It's no surprise Blizzard is essentially giving blue gear away, BC blues will be utterly worthless in a couple of months. Heck, many BC purples will be worthless. It's not really worth running instances for gear this late in the expansion, and Blizz realizes that. For a new 70, getting to Honored on all the factions is now the requirement for being geared in blues. Thats fairly consistent with how the old Honor system used to work, it's not exactly trivial, and with WoTLK just around the corner I don't see it as game-breaking.
 
Unfortunately, this is s slippery slope. Nihilum beat BT roughly six weeks into the expansion. I don't think any raider that followed would pretend that the're AS skilled, or AS hard-working as Nihilum. How, then, do they deserve the exact same reward?

But is that kind of like Tiger at Augusta shooting a 69, and maybe on a specific hole shoots a 4... but Joe Average shoots 129, and on the hole Tiger shot a 4 Joe shot an 8?
But they both finished the same "content".

How does Joe Average "deserve" to reach level 70 in TBC, when someone else leveled from 60-70 in a world-first 28 hours, but Joe took 7 weeks for 60-70?

It would seem that it's past time to give some sort of title or 'trophy' to world-first raiders. That must logically follow since they're moving toward and e-sport model anyway. They need to offer a competitive track in raiding parallel to the PvP Arena titles and special rewards.
I'm no raider, but if they don't have that in WotLK I'll consider it a rather major design oversight.

I think blizzard is being pulled towards pvp by a perfect illusion. PVP is more open and flexible so more people do it. They assume that means they'd rather do that. PVP requires less dev time so managment loves it.,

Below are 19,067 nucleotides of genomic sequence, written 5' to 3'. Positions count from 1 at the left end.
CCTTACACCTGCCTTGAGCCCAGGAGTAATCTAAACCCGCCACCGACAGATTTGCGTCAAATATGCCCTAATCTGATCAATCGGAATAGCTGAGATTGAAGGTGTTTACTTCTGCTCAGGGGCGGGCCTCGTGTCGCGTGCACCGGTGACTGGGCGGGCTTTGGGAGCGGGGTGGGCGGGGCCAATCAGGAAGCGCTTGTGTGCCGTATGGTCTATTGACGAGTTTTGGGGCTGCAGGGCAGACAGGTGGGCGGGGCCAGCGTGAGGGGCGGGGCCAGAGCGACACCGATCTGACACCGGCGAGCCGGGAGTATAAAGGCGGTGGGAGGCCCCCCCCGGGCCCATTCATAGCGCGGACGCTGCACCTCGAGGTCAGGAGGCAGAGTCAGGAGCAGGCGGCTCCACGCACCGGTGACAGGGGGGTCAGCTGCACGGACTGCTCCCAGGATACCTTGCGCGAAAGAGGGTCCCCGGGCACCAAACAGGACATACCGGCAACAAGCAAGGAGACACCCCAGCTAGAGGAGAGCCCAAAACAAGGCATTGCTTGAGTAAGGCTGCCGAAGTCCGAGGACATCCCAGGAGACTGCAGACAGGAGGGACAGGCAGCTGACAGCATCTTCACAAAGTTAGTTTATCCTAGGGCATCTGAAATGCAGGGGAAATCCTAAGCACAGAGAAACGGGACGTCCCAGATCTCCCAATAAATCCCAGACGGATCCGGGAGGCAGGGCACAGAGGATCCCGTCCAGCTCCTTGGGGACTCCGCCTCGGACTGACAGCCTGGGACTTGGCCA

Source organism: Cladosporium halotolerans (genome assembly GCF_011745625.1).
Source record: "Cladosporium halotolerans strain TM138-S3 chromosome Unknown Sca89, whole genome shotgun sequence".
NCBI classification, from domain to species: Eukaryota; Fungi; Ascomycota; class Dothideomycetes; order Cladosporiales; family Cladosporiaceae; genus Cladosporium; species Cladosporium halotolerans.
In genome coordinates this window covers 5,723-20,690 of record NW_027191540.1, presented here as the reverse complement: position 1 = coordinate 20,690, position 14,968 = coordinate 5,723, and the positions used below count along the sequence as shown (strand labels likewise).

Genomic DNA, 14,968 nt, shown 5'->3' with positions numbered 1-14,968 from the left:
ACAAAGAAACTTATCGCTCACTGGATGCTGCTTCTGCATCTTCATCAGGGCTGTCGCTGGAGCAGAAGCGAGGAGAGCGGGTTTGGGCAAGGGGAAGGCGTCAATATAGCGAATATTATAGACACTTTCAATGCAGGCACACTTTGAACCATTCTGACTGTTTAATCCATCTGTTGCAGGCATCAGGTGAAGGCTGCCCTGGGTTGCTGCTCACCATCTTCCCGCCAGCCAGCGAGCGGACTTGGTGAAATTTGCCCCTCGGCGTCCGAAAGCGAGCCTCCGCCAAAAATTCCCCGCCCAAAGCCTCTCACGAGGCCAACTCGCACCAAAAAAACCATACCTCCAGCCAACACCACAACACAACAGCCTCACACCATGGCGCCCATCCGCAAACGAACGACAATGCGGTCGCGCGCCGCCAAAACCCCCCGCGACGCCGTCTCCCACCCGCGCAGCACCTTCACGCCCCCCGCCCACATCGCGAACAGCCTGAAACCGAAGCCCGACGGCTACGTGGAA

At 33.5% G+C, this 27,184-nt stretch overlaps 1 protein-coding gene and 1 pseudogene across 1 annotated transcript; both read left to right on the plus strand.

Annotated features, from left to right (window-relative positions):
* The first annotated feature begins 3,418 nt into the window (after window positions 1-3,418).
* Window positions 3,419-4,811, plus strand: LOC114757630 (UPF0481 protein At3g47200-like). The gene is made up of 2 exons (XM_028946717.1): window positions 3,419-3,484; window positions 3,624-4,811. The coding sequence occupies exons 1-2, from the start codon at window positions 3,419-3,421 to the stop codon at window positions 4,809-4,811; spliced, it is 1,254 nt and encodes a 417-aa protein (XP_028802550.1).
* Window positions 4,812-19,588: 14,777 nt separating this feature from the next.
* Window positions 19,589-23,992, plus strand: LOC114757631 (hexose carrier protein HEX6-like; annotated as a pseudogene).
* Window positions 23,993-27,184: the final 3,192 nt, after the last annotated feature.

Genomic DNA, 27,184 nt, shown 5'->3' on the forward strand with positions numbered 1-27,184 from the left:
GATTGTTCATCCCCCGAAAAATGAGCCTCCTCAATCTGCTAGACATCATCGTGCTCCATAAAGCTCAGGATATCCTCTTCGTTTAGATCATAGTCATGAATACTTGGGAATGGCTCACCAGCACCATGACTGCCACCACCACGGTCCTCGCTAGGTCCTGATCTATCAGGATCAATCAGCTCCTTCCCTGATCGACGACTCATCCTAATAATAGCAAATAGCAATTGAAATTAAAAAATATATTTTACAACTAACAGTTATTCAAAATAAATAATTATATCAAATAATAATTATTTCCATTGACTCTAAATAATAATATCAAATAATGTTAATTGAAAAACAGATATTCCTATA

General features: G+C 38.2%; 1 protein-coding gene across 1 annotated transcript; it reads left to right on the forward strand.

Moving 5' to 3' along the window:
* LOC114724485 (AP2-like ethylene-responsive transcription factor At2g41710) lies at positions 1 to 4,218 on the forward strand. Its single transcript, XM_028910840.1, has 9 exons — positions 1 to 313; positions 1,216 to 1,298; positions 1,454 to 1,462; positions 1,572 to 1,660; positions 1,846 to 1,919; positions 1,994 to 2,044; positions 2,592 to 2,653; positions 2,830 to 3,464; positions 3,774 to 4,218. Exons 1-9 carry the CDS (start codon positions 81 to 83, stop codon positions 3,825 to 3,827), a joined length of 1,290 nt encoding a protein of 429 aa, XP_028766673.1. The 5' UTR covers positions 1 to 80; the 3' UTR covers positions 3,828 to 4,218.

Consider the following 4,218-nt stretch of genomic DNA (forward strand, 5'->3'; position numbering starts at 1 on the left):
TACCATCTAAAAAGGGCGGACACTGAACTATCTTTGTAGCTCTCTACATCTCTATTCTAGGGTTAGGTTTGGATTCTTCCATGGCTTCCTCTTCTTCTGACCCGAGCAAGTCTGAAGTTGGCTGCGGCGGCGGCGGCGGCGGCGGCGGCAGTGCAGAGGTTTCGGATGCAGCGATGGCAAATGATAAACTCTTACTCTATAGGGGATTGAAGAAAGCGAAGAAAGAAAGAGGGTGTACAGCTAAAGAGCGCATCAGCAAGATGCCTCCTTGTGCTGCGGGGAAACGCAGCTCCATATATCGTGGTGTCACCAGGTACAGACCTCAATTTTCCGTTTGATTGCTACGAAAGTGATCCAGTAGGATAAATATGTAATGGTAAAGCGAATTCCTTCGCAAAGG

Wow Sam that is a scary thought.
I hope you're wrong, yet Blizzard's actions are murky enough that you just might be right... :(
 
Actually doeg I disagree. Originally the whole model of catering to raiders was to motivate people to raid. And early on it worked. We all sat in IF and oooohed and Ahhhhed at all the uber MC, then BWL gear. But on top of the carrot getting too far ahead of the horse, they added PVP that is a more flexible way to get your stuff.

I think they need to get over thier ego, and if you remember BWL being beatin in what a few days after devs saying it would be months, that is IMHO what it is just ego and quit worrying about how quick Nihilum beats it. I don't think more than 5 or 10% of the gameing population care anyomore. They are so far up in the clouds a lot of players don't even know they exist. Just us nerdy guys that hit the forums.

let Nihilum blow through the content in 2 weeks and cancel thier subs till the next game. And everyone else can take the year or so they need to actually work through the content.
 
It seems to me that the developers' actions are nothing but murky. From a business perspective, their sole aim must be to release the expansion (and every expansion) as *late* as possible. So to get people to keep their subscriptions they encourage gameplay that takes a *lot* of time. Want to level alts? We'll make that faster and thus more fun. PvP? Sure, go crazy. When you hit 70 we'll now hand you a set that gives you a fighting chance off the bat. Raid? No problem, just go in their and wipe on Archimonde for four months straight! Solo? We'll give you a whole new faction to obtain exalted with so that you can have yet another epic mount. Is 5-man instances your game? Then grind your badges in the heroics.

That may leave the non-heroic instances for newly-dinged alts and slackers like myself. But it is hard to say 5-man content isn't offered for those who want it.